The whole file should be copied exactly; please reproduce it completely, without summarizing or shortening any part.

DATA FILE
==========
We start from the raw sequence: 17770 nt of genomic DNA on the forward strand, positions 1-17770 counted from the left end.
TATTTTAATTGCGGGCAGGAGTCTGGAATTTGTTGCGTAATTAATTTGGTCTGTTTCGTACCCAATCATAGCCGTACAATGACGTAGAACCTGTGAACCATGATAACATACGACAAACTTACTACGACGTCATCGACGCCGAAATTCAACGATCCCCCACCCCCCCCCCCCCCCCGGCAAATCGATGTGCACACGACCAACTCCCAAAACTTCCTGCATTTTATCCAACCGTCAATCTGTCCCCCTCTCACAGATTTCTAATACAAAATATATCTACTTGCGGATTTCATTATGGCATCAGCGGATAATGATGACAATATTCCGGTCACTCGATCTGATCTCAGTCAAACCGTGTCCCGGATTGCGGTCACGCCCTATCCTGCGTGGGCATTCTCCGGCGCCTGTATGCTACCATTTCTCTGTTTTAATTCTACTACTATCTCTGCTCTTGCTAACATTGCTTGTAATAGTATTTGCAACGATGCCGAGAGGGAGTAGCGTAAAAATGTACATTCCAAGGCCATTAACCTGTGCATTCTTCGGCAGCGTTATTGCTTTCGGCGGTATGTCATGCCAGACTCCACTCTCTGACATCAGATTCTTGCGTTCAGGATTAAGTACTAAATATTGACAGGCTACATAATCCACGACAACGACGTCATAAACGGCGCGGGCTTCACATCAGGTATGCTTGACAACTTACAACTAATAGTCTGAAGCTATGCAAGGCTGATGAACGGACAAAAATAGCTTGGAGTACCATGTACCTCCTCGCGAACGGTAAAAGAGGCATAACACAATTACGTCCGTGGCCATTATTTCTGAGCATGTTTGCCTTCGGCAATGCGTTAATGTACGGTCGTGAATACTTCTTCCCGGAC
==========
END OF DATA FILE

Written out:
We start from the raw sequence: 17770 nt of genomic DNA on the forward strand, positions 1-17770 counted from the left end.
TATTTTAATTGCGGGCAGGAGTCTGGAATTTGTTGCGTAATTAATTTGGTCTGTTTCGTACCCAATCATAGCCGTACAATGACGTAGAACCTGTGAACCATGATAACATACGACAAACTTACTACGACGTCATCGACGCCGAAATTCAACGATCCCCCACCCCCCCCCCCCCCCCGGCAAATCGATGTGCACACGACCAACTCCCAAAACTTCCTGCATTTTATCCAACCGTCAATCTGTCCCCCTCTCACAGATTTCTAATACAAAATATATCTACTTGCGGATTTCATTATGGCATCAGCGGATAATGATGACAATATTCCGGTCACTCGATCTGATCTCAGTCAAACCGTGTCCCGGATTGCGGTCACGCCCTATCCTGCGTGGGCATTCTCCGGCGCCTGTATGCTACCATTTCTCTGTTTTAATTCTACTACTATCTCTGCTCTTGCTAACATTGCTTGTAATAGTATTTGCAACGATGCCGAGAGGGAGTAGCGTAAAAATGTACATTCCAAGGCCATTAACCTGTGCATTCTTCGGCAGCGTTATTGCTTTCGGCGGTATGTCATGCCAGACTCCACTCTCTGACATCAGATTCTTGCGTTCAGGATTAAGTACTAAATATTGACAGGCTACATAATCCACGACAACGACGTCATAAACGGCGCGGGCTTCACATCAGGTATGCTTGACAACTTACAACTAATAGTCTGAAGCTATGCAAGGCTGATGAACGGACAAAAATAGCTTGGAGTACCATGTACCTCCTCGCGAACGGTAAAAGAGGCATAACACAATTACGTCCGTGGCCATTATTTCTGAGCATGTTTGCCTTCGGCAATGCGTTAATGTACGGTCGTGAATACTTCTTCCCGGAC